Previous PageTable Of ContentsNext Page

Comparison of three techniques for revegetating salt affected land with halophytes

E.G. Barrett-Lennard1, F. Frost2, S. Hearn3, N.L.B. Richards1 and C.V. Malcolm1

1 Department of Agriculture, Baron--Hay Court, South Perth, W.A. 6151
Department of Agriculture, Merredin, W.A. 6415
Department of Agriculture, Esperance, W.A. 6450

Pastures composed of saltbush (Atriplex species) can be profitable means of obtaining forage production from saline wasteland (1). Unfortunately, these are difficult to establish using conventional sowing techniques. Some improvement has been achieved using the "Mallen" niche seeder (2). Poor establishment has been variously attributed to salinity, waterlogging, drought, frost, low temperatures, weeds, insect attack, hail, soil slaking and crusting. We consider it likely that glasshouse grown Atriplex seedlings will withstand these stresses better than germinating seeds. We have compared the establishment of river saltbush (A. amnicola) using (a) seed sown with the niche seeder (NS), (b) seedlings in jiffy pots planted with a tree planter (TP), and (c) bare root seedlings planted with an Otma planter (BR).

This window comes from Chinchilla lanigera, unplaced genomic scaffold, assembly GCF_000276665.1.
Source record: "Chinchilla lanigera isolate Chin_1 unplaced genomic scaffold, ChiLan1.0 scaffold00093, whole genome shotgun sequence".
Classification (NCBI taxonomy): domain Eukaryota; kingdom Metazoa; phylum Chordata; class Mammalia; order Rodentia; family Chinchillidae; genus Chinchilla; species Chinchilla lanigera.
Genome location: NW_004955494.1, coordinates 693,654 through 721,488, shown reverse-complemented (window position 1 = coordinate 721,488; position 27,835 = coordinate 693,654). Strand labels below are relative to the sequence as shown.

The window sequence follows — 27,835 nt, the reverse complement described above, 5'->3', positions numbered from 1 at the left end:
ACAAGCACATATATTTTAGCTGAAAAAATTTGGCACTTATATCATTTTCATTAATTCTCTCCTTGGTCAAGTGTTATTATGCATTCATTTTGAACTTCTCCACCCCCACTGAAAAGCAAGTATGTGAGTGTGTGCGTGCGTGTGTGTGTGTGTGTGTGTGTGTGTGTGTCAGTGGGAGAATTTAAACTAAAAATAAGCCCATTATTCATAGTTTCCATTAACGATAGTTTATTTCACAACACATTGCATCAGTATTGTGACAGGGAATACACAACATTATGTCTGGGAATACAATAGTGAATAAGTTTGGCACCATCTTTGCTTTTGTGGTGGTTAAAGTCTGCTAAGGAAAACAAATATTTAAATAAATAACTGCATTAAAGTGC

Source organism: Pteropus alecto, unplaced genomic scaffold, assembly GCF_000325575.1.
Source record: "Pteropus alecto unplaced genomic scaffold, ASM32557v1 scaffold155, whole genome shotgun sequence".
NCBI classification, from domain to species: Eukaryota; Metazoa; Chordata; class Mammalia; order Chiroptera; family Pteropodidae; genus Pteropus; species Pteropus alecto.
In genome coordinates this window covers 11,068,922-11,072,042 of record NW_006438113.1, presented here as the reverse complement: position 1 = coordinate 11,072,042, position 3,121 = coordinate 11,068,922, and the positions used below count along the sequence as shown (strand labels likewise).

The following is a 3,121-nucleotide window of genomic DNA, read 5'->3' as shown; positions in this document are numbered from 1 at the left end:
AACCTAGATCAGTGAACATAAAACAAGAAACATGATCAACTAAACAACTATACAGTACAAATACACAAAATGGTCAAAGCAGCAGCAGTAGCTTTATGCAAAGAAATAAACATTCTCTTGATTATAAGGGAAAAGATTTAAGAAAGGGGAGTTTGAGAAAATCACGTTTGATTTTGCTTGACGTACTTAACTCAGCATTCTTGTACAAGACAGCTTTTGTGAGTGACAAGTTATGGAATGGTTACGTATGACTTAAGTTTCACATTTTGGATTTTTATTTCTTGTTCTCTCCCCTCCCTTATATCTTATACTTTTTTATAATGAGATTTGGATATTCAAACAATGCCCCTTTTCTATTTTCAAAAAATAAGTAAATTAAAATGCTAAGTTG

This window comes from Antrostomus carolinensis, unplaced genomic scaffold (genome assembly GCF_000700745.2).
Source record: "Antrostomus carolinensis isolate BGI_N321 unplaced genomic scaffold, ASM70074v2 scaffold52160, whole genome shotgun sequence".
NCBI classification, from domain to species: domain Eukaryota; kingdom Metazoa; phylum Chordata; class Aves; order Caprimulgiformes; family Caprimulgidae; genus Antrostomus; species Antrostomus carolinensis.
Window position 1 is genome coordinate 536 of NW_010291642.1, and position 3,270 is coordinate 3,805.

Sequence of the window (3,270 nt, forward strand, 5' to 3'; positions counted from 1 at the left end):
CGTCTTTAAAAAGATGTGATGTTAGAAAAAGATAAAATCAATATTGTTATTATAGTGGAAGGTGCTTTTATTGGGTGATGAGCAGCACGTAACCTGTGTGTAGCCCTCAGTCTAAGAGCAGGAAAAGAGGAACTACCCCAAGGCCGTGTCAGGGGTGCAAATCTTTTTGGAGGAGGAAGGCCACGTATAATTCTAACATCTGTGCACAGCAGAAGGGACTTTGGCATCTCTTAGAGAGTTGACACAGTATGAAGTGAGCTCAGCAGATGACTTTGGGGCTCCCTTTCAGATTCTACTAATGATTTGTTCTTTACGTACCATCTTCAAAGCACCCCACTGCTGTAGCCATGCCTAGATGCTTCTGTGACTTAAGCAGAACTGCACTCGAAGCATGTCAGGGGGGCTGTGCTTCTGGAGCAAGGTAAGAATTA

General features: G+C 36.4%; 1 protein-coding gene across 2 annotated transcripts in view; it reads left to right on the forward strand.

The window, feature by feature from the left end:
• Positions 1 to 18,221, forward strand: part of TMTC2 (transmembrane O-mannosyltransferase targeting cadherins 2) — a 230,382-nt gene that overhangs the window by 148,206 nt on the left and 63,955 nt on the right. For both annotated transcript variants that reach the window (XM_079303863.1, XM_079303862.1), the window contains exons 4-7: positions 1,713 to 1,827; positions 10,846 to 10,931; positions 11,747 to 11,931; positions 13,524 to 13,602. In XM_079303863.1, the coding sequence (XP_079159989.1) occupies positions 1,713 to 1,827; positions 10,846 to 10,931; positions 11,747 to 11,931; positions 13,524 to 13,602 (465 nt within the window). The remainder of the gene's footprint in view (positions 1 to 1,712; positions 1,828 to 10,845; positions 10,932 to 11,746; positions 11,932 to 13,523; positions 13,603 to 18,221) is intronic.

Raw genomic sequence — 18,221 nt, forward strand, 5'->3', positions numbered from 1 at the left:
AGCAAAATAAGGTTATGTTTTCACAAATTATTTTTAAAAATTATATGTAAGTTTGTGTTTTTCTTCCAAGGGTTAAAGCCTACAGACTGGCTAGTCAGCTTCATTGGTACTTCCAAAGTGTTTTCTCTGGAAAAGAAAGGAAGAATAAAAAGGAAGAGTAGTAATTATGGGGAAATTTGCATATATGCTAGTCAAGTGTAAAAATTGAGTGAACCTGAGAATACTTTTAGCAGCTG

Seedlings/seeds were planted/sown at 3 sites (Esperance, Katanning, North Baandee) in randomised blocks with 5 replicates. Replicates consisted of rows of 30 seedlings/seed deposits spaced 3 m apart. Establishment was scored 4-5 months after planting/sowing.

Results and discussion

On all sites the order of successful establishment was TP>NS>BR (Table 1). TP gave excellent establishment on 2 of the 3 sites. Establishment at Esperance with TP was initially high (>80%) but many plants died following a major summer thunderstorm. Poor establishment with BR may have been due to osmotic shock. Future work with this Method will assess the value of pre--adapting plants to salt before transplanting into the field.

Table 1. Percentage establishment

1. Salerian J.S., Malcolm, C.V. and Pol E. (1987). Div. Res. Management Tech. Rep. 56, W.A. Dept. Agric.

2. Malcolm, C.V., and Allen, R.J. (1981). Aust. Rangeland J., 3, 106-109.

Previous PageTop Of PageNext Page